Magnetic Resonance in Astronomy: Feasibility Considerations

by Stanislav Sykora (Extra Byte, Castano Primo, Italy)

at the XXXVI-th National Congress on Magnetic Resonance of GIDRM,
Salerno (Italy), September 20-23, 2006.

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Presentation Abstract

The Universe harbors many magnetic bodies, ranging from planets and stars (fractions of a Tesla) to dwarf stars (intermediate fields), pulsars (10^8 T) and magnetars (10^11 T). Since the Universe is made mostly of spinning particles endowed with magnetic moments (electrons, protons, neutrons, muons and atomic nuclides, with non-magnetic particles being a minority), it is evident that magnetic resonance (MR) phenomena should be commonplace. Yet practical astronomy so far does not seam to take the possibility of detecting such phenomena into account, nor does it strive to exploit them actively on planetary and solar-system scales. This may be due simply to a lack of faith that such phenomena can be detected in a sufficiently specific manner.

This presentation lists possible MR phenomena occurring on astronomical scale and discusses their highly specific features which might make them experimentally accessible. The hope is that such a study might help establish magnetic resonance astronomy (MRA) as a new branch of MR.

The considered 'sample' sizes range from sub-planetary (sections of troposphere, seas and oceans, icecaps, etc) to planetary (atmospheres, ionospheres, radiation belts) and stellar (sunspots, atmospheres of dwarf stars, pulsars and magnetars). The particles to be observed include both electrons and nuclides (plus a few more) so that no conceptual distinction is made between ESR and NMR.

Depending upon the considered special case, Larmor frequencies range from a few kHz (like protons in the Earth field) to well beyond X-rays (electrons on magnetars). There are, however, unique characteristics of MR-related radiation (be it spontaneous or stimulated) which make it quite distinct. These are (i) exceptionally narrow spectral bands, (ii) precise direction vectors (Poynting vector aligned along the magnetic field) and, above all, (iii) strict chirality (implying circular polarization).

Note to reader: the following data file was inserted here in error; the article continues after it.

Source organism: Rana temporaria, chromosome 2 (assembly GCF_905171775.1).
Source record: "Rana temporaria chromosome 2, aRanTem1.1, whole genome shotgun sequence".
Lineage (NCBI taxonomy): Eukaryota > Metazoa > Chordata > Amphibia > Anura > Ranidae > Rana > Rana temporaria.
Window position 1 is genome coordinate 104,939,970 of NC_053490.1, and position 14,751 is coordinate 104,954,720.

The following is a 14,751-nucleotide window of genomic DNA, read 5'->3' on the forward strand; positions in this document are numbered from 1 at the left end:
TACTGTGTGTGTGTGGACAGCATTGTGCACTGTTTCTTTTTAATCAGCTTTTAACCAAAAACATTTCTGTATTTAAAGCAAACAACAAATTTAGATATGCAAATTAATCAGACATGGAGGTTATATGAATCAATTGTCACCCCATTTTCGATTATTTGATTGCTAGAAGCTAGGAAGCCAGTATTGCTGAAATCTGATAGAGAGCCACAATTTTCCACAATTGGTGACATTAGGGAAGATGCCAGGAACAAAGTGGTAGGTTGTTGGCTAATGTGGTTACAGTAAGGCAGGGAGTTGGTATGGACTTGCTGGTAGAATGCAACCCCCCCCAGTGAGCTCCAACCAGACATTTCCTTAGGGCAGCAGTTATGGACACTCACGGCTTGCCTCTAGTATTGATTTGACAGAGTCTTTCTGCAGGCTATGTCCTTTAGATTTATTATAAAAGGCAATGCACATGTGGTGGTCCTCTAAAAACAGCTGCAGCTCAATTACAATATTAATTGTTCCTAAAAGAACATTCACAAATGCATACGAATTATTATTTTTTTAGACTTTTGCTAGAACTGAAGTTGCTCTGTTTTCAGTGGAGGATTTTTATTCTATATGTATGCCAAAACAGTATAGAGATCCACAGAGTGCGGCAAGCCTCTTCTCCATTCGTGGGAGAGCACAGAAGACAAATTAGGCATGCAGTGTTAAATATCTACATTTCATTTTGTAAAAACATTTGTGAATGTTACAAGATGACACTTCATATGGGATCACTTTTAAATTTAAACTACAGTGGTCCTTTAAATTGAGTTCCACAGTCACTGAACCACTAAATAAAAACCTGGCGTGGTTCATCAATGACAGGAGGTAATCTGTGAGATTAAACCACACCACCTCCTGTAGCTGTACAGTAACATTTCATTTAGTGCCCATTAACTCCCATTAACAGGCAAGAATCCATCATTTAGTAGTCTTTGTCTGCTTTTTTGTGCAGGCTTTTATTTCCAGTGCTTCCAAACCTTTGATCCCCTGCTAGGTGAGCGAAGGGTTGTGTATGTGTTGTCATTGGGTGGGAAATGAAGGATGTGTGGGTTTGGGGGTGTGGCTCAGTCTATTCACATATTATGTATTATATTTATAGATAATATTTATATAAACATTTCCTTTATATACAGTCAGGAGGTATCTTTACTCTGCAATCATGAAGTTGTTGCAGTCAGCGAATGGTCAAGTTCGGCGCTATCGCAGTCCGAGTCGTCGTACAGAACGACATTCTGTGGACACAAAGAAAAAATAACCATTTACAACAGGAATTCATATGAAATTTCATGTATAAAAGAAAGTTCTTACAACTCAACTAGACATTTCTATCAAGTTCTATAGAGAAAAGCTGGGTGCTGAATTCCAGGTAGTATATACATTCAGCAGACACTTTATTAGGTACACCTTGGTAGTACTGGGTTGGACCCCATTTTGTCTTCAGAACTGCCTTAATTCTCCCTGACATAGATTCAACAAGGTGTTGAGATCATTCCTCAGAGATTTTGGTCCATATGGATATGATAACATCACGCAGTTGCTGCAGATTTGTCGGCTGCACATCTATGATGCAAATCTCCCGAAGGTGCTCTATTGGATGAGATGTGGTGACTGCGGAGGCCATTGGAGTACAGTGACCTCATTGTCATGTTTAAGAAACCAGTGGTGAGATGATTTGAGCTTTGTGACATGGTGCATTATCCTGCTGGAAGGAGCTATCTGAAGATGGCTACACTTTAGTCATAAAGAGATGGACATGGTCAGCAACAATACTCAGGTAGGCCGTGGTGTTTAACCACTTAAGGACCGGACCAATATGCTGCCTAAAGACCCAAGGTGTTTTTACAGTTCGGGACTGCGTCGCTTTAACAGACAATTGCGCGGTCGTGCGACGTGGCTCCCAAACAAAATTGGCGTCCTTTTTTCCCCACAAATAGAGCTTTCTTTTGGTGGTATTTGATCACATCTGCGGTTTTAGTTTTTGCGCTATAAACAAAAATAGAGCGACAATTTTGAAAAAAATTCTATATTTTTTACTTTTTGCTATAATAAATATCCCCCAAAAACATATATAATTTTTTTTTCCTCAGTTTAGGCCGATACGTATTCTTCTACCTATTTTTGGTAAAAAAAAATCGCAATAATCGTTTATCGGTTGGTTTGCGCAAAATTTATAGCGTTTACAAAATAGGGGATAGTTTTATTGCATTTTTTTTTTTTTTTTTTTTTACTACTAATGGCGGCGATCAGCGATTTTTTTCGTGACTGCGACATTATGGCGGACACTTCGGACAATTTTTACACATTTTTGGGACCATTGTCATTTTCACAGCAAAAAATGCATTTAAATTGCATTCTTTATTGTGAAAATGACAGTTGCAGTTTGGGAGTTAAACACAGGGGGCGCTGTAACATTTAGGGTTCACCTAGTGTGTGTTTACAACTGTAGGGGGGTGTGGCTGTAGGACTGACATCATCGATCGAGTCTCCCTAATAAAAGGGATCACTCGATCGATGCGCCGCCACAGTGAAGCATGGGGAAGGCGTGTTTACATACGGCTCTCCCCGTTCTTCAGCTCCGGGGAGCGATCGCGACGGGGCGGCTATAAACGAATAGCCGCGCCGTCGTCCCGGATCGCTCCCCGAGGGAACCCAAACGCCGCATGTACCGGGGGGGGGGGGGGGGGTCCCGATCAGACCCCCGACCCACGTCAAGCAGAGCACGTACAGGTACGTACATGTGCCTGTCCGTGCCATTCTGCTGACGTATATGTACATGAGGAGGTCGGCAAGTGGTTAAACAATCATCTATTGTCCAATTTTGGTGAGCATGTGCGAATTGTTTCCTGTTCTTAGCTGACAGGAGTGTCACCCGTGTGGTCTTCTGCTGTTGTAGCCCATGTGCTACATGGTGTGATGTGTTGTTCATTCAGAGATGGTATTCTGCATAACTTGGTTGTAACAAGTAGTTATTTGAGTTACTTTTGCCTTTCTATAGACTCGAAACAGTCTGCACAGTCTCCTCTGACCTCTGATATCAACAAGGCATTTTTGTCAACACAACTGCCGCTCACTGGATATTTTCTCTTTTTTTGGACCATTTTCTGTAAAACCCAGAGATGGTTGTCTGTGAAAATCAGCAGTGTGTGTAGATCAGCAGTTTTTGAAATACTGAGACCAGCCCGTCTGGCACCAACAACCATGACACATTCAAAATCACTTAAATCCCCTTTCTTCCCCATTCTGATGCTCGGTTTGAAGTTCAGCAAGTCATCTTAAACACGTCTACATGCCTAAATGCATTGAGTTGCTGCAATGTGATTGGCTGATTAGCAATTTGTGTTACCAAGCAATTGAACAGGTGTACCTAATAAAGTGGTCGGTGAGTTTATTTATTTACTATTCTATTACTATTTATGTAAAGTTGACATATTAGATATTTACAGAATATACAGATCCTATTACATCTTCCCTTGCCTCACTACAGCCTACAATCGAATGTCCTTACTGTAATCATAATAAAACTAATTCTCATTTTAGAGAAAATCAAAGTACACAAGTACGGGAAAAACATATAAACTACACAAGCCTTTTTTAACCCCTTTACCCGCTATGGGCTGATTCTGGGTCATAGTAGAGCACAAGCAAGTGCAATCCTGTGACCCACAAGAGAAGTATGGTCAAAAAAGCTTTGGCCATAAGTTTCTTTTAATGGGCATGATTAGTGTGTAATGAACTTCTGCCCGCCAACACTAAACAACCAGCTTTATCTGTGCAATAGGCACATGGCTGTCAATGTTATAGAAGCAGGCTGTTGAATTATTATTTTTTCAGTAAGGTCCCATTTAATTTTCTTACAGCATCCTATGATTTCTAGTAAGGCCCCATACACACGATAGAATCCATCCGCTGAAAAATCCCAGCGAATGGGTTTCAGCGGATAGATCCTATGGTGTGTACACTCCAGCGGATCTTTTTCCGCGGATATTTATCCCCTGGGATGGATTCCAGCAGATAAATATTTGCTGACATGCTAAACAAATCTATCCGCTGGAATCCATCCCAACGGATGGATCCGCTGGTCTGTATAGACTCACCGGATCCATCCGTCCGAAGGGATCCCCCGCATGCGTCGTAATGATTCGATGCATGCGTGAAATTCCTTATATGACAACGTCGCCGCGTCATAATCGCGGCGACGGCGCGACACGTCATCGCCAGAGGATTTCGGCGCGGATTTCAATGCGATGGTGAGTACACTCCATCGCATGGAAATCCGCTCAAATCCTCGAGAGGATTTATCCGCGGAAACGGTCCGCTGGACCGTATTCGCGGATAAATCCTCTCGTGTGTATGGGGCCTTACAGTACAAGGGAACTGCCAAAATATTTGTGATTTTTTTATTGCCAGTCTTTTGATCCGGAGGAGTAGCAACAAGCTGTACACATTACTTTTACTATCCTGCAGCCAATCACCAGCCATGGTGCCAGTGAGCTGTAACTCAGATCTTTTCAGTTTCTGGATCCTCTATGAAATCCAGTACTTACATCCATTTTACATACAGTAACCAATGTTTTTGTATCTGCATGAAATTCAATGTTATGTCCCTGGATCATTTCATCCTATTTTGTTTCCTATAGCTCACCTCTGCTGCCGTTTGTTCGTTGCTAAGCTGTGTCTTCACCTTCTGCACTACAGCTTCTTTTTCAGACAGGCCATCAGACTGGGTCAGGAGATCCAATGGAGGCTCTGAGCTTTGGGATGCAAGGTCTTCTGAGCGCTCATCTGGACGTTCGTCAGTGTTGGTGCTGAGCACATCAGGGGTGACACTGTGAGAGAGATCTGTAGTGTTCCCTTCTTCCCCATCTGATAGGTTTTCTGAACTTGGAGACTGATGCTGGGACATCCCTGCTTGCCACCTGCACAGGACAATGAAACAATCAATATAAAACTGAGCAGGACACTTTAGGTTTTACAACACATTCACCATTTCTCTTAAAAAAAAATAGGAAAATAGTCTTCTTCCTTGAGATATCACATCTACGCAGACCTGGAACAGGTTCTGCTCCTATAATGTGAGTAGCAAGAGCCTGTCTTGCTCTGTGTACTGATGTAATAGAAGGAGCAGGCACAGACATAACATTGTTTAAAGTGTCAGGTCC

Experimentally, since induction coupling is ruled out by the size of MRA objects, one must resort to standard techniques of emission, absorption and stimulated-emission spectroscopy, both passive (remote observation) and active (using spacecraft-mounted transmitter-receiver systems). We will discuss the instrumentation and the techniques (some of which are similar to NMR 'pulse' sequences and data-averaging) which might make it possible to isolate MR signals from non-MR background.

Low-frequency MRA might help analyze the particle composition of sunspots and, in its active version, the composition of Jovian atmosphere. On a sub-planetary scale, even the low Earth field might be sufficient, for example, to actively monitor tropospheric storms (ESR), oceans, polar icecaps and other planetary surface features.

The author discusses also the MR phenomena which might be going on in the magnetic fields of the order of 10^8 Tesla present on pulsars. Though the possibility that the observed light flashes are really MR signals is just a far-shot hypothesis but, nevertheless, it should be taken into account. It appears, in fact, that there might be ways of how the interaction between spinning particles with the extremely high fields might explain the pulsed emissions in the optical and X-ray regions.

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